#We're making some changes to this help center. If you're unable to find what you're looking for, please try again in a few minutes. ×

Check credit monitoring off your to-do list with Credit Karma’s free credit monitoring

Between buying groceries and getting paid, it might feel as if there’s precious little time to spare for your finances — but it’s more important than ever to add credit monitoring to your to-do list.

Like any unexpected problem, fraudulent activity or credit errors can throw a wrench into life’s most carefully laid plans. In fact, in a 2016 Credit Karma study 64 percent of Canadians surveyed said they were concerned about identity theft.

Also, 61 percent of those surveyed in the Credit Karma study said they felt it was essential to periodically review their credit reports, an action that can help you identify fraud. However, 63 percent of these respondents also admitted that they didn’t regularly review their reports.

The takeaway here is that although we know that checking up on our credit scores is important, it doesn’t always get done. That’s where Credit Karma’s credit monitoring feature can help.

Credit Karma’s credit monitoring is a service that monitors its members’ TransUnion credit reports on a daily basis and alerts you if it notices any significant changes. This feature can be of great assistance to help you stay informed about your credit. And the best part is that it’s free!

Sign up for Credit Karma to start receiving free credit monitoring.

Read on to learn more about credit monitoring.


Why it’s important to monitor your credit

There are a couple of major reasons to monitor your credit on a regular basis:

1) At the end of the day, you are responsible for ensuring your credit is accurate and free of fraudulent activity. If you’re only checking your credit when you need it for large purchases or financing, this can give criminals an opportunity to do serious damage.

2) Even if it seems like a hassle, maintaining good credit isn’t optional. You’ll need it for big milestones like buying a house or car, or even for emergency situations that might require a loan or line of credit.

Putting a monitoring service in place is a great way to catch potential issues faster without any additional effort on your part.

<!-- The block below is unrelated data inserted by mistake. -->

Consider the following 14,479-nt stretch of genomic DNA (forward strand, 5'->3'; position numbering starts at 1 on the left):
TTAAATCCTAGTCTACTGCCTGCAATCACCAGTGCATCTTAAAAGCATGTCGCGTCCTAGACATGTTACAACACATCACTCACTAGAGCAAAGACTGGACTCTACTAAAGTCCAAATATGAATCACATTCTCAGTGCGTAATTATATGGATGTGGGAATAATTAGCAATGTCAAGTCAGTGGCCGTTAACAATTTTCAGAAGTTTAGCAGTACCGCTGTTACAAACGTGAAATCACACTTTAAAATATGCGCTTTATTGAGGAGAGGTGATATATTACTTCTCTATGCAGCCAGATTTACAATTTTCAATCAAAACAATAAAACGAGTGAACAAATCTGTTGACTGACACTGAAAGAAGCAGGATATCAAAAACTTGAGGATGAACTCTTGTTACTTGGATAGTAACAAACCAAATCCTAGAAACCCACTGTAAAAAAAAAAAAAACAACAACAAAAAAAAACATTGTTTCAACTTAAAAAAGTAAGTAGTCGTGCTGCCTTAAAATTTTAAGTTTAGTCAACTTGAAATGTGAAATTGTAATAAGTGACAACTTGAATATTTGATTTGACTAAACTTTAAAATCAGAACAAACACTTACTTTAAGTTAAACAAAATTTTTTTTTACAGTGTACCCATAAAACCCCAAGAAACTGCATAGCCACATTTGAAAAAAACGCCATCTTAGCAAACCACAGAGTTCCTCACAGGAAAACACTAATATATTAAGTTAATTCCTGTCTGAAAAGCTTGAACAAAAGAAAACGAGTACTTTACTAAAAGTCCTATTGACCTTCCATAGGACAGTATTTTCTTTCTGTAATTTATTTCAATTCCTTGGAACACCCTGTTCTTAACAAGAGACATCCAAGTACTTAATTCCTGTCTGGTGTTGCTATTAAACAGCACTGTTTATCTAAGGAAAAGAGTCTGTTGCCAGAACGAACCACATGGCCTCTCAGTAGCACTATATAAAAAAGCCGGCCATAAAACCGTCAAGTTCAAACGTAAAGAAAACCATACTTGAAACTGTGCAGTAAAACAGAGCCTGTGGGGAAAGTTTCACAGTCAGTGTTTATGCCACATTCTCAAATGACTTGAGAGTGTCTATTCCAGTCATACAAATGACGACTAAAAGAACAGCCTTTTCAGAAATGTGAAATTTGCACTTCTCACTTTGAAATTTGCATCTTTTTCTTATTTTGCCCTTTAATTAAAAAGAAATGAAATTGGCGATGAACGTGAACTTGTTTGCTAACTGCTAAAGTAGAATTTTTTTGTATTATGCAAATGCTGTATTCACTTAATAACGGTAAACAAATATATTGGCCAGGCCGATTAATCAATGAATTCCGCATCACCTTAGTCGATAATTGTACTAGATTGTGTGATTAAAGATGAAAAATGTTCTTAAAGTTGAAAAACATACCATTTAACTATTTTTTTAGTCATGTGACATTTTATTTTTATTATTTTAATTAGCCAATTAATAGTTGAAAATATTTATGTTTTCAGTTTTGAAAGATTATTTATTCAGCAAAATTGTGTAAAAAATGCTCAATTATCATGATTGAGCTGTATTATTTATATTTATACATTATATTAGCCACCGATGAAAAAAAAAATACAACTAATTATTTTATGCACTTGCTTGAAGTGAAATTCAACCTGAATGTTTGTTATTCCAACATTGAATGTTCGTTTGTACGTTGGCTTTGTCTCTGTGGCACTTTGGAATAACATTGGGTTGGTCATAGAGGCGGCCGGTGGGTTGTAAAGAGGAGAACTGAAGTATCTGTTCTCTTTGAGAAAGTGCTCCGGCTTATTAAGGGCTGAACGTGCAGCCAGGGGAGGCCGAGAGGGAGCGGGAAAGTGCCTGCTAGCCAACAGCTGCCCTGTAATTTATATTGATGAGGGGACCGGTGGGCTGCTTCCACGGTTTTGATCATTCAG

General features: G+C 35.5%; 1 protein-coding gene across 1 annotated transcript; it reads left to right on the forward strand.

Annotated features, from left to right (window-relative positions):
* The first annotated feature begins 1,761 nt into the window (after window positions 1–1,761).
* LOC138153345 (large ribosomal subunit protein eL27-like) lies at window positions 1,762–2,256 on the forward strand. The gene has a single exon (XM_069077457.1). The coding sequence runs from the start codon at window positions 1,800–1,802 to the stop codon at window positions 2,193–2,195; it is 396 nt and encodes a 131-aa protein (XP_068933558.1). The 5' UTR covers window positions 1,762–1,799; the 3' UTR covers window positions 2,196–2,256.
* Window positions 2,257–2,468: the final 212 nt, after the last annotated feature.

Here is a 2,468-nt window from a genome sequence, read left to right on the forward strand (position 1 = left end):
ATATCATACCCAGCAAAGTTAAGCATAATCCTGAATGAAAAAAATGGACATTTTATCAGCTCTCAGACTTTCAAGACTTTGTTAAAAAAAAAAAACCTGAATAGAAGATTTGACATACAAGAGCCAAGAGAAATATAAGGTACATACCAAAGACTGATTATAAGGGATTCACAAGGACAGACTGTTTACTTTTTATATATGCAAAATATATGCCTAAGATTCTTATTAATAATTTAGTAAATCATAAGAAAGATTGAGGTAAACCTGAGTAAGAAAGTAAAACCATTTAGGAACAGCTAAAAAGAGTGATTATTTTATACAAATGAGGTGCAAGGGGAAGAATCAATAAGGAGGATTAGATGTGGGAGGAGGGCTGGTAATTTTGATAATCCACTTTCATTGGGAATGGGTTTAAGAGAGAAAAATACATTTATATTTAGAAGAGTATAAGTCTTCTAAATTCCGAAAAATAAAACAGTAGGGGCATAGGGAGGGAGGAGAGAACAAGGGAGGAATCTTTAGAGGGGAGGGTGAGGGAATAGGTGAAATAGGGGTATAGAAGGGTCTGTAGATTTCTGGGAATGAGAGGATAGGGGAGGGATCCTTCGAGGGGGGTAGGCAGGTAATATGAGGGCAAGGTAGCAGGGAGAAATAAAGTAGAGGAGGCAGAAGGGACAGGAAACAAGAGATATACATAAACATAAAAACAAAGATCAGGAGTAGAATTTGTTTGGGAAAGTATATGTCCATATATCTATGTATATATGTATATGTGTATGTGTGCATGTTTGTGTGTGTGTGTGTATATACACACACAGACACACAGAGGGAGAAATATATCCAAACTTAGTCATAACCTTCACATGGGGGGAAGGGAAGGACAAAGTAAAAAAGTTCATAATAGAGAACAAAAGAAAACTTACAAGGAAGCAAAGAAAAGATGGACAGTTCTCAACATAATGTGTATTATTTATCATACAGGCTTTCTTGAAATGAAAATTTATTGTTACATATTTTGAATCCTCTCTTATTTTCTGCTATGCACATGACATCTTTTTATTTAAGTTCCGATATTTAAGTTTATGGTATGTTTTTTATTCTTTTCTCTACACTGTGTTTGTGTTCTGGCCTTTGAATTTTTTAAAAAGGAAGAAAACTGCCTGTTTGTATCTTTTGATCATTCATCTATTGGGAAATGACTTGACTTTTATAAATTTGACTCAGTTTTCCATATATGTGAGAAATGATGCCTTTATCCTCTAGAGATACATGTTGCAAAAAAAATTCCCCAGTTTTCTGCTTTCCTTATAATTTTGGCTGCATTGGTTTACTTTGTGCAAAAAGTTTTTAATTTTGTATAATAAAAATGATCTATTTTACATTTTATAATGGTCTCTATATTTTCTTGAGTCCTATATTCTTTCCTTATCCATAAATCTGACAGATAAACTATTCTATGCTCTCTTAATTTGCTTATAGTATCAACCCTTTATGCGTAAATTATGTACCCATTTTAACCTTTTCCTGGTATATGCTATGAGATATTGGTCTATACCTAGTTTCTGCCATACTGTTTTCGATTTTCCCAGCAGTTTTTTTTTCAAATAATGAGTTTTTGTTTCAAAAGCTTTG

How Credit Karma’s credit monitoring helps

If you sign up for Credit Karma’s free credit monitoring service, we will monitor and notify you of noteworthy activity on your TransUnion credit report. If there is an important change to your report, Credit Karma will let you know via email and in your free Credit Karma account.

Credit monitoring can help you identify fraudulent activity and errors in your reports. Along with peace of mind about your credit report accuracy, it can also help you understand how your financial decisions affect your scores.

If you get a notification of a change to your TransUnion report, you’ll be prompted to take a look at the change in your Credit Karma account. You’ll also receive educational materials that can help you address any issues.

If, for example, you receive a new collection alert, you’ll be equipped with information on how to deal with an account in collections.

Note that in order to get credit monitoring services, your account has to be set up to receive email communications from Credit Karma. If you have email notifications turned off, change this setting so we can send you credit monitoring emails.

Already a member? Check your communication preferences to make sure you’re set up to receive credit monitoring alerts.


12 credit report changes that Credit Karma monitors

Currently, there are 12 different alerts that Credit Karma tracks for you. If there is an alert on your account, we’ll let you know.

Here are the 12 credit changes that Credit Karma keeps an eye out for: